NHS Connecting for Health has warned trusts about the risks of using tablet devices - saying they are much more likely to be stolen and to be used to inadvertently share patient information than other technology.
The ‘good practice guidelines’ say the use of tablets in commercial organisations is increasing and there is “pressure for NHS organisations to follow suit.”
But it warns: “These devices present a number of issues that are not necessarily found in more traditional technology solutions.”
The document states tablet devices are “inherently less secure” than traditional IT equipment and that this means they are not necessarily suitable for accessing sensitive and patient identifiable data.
It advises trusts that the devices should not be used to store such data and those that can be used to access information remotely should have any information that is temporarily stored on them erased after use.
Many tablet devices are set to automatically back-up their contents to Cloud services by default. The CfH guidance says that means data could be uploaded to remote servers without the user even being aware of it.
“These servers may be anywhere in the world and may be out of the jurisdiction of the organisation responsible for that data.”
To avoid such situations, unnecessary services should be removed or disabled and the ability to re-enable or reinstall them restricted or blocked completely.
Many trusts have also reported using tablet devices and connecting to systems through wi-fi, Bluetooth or mobile phone networks.
CfH says this presents multiple ways for the devices to be compromised, including the potential to give network carriers access to information.
It recommends that trusts should only allow connections to wi-fi through secure virtual private networks and that corporate devices should not be given access to mobile networks or have Bluetooth enabled.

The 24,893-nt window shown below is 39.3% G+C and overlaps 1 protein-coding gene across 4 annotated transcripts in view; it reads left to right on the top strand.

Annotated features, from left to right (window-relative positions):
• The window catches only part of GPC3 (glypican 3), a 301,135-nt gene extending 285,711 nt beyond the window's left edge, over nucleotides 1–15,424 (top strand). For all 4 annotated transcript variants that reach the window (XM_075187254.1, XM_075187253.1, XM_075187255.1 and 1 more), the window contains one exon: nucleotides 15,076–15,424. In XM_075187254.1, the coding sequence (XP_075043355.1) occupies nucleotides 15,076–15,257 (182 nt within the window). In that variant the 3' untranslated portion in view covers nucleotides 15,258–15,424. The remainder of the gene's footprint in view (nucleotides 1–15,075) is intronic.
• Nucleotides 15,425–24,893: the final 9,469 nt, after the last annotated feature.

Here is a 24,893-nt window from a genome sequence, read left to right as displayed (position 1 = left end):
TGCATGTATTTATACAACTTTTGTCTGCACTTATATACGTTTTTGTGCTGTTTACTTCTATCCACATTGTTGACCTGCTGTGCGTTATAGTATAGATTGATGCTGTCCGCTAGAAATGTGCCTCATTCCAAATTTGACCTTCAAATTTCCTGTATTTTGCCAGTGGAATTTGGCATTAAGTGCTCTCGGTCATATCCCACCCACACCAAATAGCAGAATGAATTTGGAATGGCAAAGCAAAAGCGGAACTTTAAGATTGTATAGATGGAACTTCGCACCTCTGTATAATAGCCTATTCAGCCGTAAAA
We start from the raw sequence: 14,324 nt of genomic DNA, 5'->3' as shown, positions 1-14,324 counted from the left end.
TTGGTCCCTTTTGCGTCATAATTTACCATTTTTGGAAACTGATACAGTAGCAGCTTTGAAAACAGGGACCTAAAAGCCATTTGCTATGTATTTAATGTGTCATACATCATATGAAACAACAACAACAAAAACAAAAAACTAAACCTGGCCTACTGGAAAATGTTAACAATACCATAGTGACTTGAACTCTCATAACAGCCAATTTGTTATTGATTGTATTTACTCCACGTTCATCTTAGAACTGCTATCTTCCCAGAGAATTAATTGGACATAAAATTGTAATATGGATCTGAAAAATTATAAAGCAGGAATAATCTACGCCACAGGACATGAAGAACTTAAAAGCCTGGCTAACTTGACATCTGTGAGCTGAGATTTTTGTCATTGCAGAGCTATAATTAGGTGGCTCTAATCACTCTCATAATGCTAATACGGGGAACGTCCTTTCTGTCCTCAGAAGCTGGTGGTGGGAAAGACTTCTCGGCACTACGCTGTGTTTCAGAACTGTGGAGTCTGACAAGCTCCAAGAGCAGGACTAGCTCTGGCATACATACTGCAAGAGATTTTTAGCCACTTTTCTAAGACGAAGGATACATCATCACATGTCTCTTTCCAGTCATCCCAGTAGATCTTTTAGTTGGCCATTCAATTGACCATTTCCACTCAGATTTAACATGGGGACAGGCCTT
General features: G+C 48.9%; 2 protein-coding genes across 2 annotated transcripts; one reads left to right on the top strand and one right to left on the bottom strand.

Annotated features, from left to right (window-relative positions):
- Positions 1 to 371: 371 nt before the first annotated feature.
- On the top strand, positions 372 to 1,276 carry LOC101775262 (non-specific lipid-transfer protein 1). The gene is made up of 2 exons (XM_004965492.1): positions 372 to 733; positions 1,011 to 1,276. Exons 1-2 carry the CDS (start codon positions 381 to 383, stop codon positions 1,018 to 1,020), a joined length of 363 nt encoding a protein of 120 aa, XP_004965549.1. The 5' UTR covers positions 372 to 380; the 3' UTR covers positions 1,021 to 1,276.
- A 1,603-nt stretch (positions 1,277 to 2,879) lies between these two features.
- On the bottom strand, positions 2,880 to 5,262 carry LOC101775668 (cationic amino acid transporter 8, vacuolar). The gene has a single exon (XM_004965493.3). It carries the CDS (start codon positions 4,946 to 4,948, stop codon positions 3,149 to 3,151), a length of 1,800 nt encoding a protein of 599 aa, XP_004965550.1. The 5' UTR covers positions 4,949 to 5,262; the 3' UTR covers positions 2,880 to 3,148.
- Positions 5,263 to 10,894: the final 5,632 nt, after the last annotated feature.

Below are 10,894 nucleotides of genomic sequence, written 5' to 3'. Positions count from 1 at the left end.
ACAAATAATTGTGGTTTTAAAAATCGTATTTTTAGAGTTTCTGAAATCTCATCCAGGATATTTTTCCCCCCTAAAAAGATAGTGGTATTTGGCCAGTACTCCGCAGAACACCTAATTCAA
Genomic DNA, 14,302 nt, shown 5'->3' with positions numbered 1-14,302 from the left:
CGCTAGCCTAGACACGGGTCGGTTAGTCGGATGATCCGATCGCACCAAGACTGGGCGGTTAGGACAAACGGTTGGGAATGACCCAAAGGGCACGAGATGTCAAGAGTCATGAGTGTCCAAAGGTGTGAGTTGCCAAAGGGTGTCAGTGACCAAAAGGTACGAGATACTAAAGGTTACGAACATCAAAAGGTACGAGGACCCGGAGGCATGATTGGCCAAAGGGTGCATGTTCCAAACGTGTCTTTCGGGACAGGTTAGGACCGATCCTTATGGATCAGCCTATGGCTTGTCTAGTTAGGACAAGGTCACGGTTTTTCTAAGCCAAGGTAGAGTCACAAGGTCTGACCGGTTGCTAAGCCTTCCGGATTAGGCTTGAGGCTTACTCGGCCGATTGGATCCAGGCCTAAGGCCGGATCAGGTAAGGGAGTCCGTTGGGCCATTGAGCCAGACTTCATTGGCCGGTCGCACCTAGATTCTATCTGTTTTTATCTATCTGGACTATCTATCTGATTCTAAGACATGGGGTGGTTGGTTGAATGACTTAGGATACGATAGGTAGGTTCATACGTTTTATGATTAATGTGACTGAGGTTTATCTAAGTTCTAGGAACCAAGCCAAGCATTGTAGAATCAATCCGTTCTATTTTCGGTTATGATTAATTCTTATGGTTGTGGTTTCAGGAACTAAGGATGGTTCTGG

The guidance states tablet devices are an attractive target for theft because of their highly portable design.
“As well as the financial cost, the risk of loss of data may be higher with these devices than other portable solutions due to their desirability, ease of concealment and ease of access to device content once it has been stolen.”
To avoid such thefts trusts are encouraged to implement strong encryption and also allow for the remote wiping of information.
Consideration should also be given to the use of built-in GPS functionality so the device can be tracked.
“Users should also be required to ensure security of the device by keeping it at hand at all times, locking it away when not in use, and reporting loss of theft of the device immediately,” the document reads.
Allowing the introduction of personal portable devices to NHS settings presents another risk, as there can be a lack of consistent policy control which can result in sensitive data being copied to insecure devices or locations.
The document also says portable tablet devices do not encourage audit logs, and introducing large numbers of such devices could cause problems for trusts from a management perspective.
The best devices to use in the NHS are being debated in the 'Kindle potential in healthcare discussion' in the new EHI Mobile group.
© 2012 EHealth Media.
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